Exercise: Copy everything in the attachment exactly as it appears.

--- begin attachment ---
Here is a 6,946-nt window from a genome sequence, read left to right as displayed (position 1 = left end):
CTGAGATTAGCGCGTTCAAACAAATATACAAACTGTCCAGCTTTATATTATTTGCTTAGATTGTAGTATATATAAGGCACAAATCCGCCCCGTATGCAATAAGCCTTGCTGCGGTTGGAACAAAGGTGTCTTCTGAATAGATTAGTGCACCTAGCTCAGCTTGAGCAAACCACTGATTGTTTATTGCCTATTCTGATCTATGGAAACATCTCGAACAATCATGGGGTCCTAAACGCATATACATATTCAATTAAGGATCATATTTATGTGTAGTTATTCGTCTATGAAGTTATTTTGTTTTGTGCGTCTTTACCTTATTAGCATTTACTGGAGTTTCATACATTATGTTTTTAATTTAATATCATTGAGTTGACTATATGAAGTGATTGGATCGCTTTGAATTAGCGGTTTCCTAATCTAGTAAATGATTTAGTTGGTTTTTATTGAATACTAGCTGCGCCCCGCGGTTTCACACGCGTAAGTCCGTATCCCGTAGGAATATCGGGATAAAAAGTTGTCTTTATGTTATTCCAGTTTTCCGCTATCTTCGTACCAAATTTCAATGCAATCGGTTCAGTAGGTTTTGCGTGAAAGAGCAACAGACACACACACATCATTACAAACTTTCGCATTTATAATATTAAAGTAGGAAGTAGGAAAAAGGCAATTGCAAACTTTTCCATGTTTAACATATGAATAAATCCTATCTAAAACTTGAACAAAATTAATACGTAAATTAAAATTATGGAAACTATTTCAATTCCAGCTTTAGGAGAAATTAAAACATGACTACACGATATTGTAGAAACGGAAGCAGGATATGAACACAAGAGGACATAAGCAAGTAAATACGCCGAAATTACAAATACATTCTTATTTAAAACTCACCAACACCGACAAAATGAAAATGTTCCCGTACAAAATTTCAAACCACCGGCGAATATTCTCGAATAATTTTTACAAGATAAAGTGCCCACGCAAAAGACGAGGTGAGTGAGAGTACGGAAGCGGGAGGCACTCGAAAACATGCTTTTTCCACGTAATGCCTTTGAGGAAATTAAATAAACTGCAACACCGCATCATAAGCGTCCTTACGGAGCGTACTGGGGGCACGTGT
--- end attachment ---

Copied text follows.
Here is a 6,946-nt window from a genome sequence, read left to right as displayed (position 1 = left end):
CTGAGATTAGCGCGTTCAAACAAATATACAAACTGTCCAGCTTTATATTATTTGCTTAGATTGTAGTATATATAAGGCACAAATCCGCCCCGTATGCAATAAGCCTTGCTGCGGTTGGAACAAAGGTGTCTTCTGAATAGATTAGTGCACCTAGCTCAGCTTGAGCAAACCACTGATTGTTTATTGCCTATTCTGATCTATGGAAACATCTCGAACAATCATGGGGTCCTAAACGCATATACATATTCAATTAAGGATCATATTTATGTGTAGTTATTCGTCTATGAAGTTATTTTGTTTTGTGCGTCTTTACCTTATTAGCATTTACTGGAGTTTCATACATTATGTTTTTAATTTAATATCATTGAGTTGACTATATGAAGTGATTGGATCGCTTTGAATTAGCGGTTTCCTAATCTAGTAAATGATTTAGTTGGTTTTTATTGAATACTAGCTGCGCCCCGCGGTTTCACACGCGTAAGTCCGTATCCCGTAGGAATATCGGGATAAAAAGTTGTCTTTATGTTATTCCAGTTTTCCGCTATCTTCGTACCAAATTTCAATGCAATCGGTTCAGTAGGTTTTGCGTGAAAGAGCAACAGACACACACACATCATTACAAACTTTCGCATTTATAATATTAAAGTAGGAAGTAGGAAAAAGGCAATTGCAAACTTTTCCATGTTTAACATATGAATAAATCCTATCTAAAACTTGAACAAAATTAATACGTAAATTAAAATTATGGAAACTATTTCAATTCCAGCTTTAGGAGAAATTAAAACATGACTACACGATATTGTAGAAACGGAAGCAGGATATGAACACAAGAGGACATAAGCAAGTAAATACGCCGAAATTACAAATACATTCTTATTTAAAACTCACCAACACCGACAAAATGAAAATGTTCCCGTACAAAATTTCAAACCACCGGCGAATATTCTCGAATAATTTTTACAAGATAAAGTGCCCACGCAAAAGACGAGGTGAGTGAGAGTACGGAAGCGGGAGGCACTCGAAAACATGCTTTTTCCACGTAATGCCTTTGAGGAAATTAAATAAACTGCAACACCGCATCATAAGCGTCCTTACGGAGCGTACTGGGGGCACGTGT